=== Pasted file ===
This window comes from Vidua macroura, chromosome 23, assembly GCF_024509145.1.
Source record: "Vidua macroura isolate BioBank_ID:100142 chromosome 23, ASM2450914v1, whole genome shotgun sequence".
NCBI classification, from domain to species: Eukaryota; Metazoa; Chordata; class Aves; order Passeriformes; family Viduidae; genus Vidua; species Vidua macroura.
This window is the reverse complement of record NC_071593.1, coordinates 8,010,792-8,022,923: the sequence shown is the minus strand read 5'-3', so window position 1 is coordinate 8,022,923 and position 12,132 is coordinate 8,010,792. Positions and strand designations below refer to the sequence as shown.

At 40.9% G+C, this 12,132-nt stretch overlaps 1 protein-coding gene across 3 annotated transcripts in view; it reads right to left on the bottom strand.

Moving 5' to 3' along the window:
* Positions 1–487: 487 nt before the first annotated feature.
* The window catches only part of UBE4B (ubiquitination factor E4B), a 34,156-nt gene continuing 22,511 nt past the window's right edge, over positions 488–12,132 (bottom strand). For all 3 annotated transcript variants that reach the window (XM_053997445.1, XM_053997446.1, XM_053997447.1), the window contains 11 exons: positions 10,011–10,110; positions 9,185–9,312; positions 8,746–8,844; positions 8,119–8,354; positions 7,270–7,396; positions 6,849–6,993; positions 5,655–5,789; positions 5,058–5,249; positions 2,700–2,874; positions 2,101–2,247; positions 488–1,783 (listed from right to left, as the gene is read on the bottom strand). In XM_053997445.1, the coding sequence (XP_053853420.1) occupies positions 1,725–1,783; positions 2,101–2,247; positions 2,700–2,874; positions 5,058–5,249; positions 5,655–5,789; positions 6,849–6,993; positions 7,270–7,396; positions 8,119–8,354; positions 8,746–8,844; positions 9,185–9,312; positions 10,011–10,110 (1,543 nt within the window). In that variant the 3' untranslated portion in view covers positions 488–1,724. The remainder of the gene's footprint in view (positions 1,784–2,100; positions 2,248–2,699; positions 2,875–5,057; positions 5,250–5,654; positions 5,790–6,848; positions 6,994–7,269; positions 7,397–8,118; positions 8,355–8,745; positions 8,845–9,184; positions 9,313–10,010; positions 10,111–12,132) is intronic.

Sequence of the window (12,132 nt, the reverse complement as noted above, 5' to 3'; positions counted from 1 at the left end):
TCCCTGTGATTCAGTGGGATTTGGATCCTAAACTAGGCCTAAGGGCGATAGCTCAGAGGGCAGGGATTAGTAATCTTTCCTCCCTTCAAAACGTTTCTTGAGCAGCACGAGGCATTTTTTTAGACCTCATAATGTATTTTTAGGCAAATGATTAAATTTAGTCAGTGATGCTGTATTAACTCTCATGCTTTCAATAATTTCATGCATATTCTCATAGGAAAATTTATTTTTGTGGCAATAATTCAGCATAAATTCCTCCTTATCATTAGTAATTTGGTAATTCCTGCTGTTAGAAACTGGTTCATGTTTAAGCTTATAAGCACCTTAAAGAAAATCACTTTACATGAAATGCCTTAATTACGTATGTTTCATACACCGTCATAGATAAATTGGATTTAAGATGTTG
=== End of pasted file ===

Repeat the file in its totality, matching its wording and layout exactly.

This window comes from Vidua macroura, chromosome 23, assembly GCF_024509145.1.
Source record: "Vidua macroura isolate BioBank_ID:100142 chromosome 23, ASM2450914v1, whole genome shotgun sequence".
NCBI classification, from domain to species: Eukaryota; Metazoa; Chordata; class Aves; order Passeriformes; family Viduidae; genus Vidua; species Vidua macroura.
This window is the reverse complement of record NC_071593.1, coordinates 8,010,792-8,022,923: the sequence shown is the minus strand read 5'-3', so window position 1 is coordinate 8,022,923 and position 12,132 is coordinate 8,010,792. Positions and strand designations below refer to the sequence as shown.

At 40.9% G+C, this 12,132-nt stretch overlaps 1 protein-coding gene across 3 annotated transcripts in view; it reads right to left on the bottom strand.

Moving 5' to 3' along the window:
* Positions 1–487: 487 nt before the first annotated feature.
* The window catches only part of UBE4B (ubiquitination factor E4B), a 34,156-nt gene continuing 22,511 nt past the window's right edge, over positions 488–12,132 (bottom strand). For all 3 annotated transcript variants that reach the window (XM_053997445.1, XM_053997446.1, XM_053997447.1), the window contains 11 exons: positions 10,011–10,110; positions 9,185–9,312; positions 8,746–8,844; positions 8,119–8,354; positions 7,270–7,396; positions 6,849–6,993; positions 5,655–5,789; positions 5,058–5,249; positions 2,700–2,874; positions 2,101–2,247; positions 488–1,783 (listed from right to left, as the gene is read on the bottom strand). In XM_053997445.1, the coding sequence (XP_053853420.1) occupies positions 1,725–1,783; positions 2,101–2,247; positions 2,700–2,874; positions 5,058–5,249; positions 5,655–5,789; positions 6,849–6,993; positions 7,270–7,396; positions 8,119–8,354; positions 8,746–8,844; positions 9,185–9,312; positions 10,011–10,110 (1,543 nt within the window). In that variant the 3' untranslated portion in view covers positions 488–1,724. The remainder of the gene's footprint in view (positions 1,784–2,100; positions 2,248–2,699; positions 2,875–5,057; positions 5,250–5,654; positions 5,790–6,848; positions 6,994–7,269; positions 7,397–8,118; positions 8,355–8,745; positions 8,845–9,184; positions 9,313–10,010; positions 10,111–12,132) is intronic.

Sequence of the window (12,132 nt, the reverse complement as noted above, 5' to 3'; positions counted from 1 at the left end):
TCCCTGTGATTCAGTGGGATTTGGATCCTAAACTAGGCCTAAGGGCGATAGCTCAGAGGGCAGGGATTAGTAATCTTTCCTCCCTTCAAAACGTTTCTTGAGCAGCACGAGGCATTTTTTTAGACCTCATAATGTATTTTTAGGCAAATGATTAAATTTAGTCAGTGATGCTGTATTAACTCTCATGCTTTCAATAATTTCATGCATATTCTCATAGGAAAATTTATTTTTGTGGCAATAATTCAGCATAAATTCCTCCTTATCATTAGTAATTTGGTAATTCCTGCTGTTAGAAACTGGTTCATGTTTAAGCTTATAAGCACCTTAAAGAAAATCACTTTACATGAAATGCCTTAATTACGTATGTTTCATACACCGTCATAGATAAATTGGATTTAAGATGTTG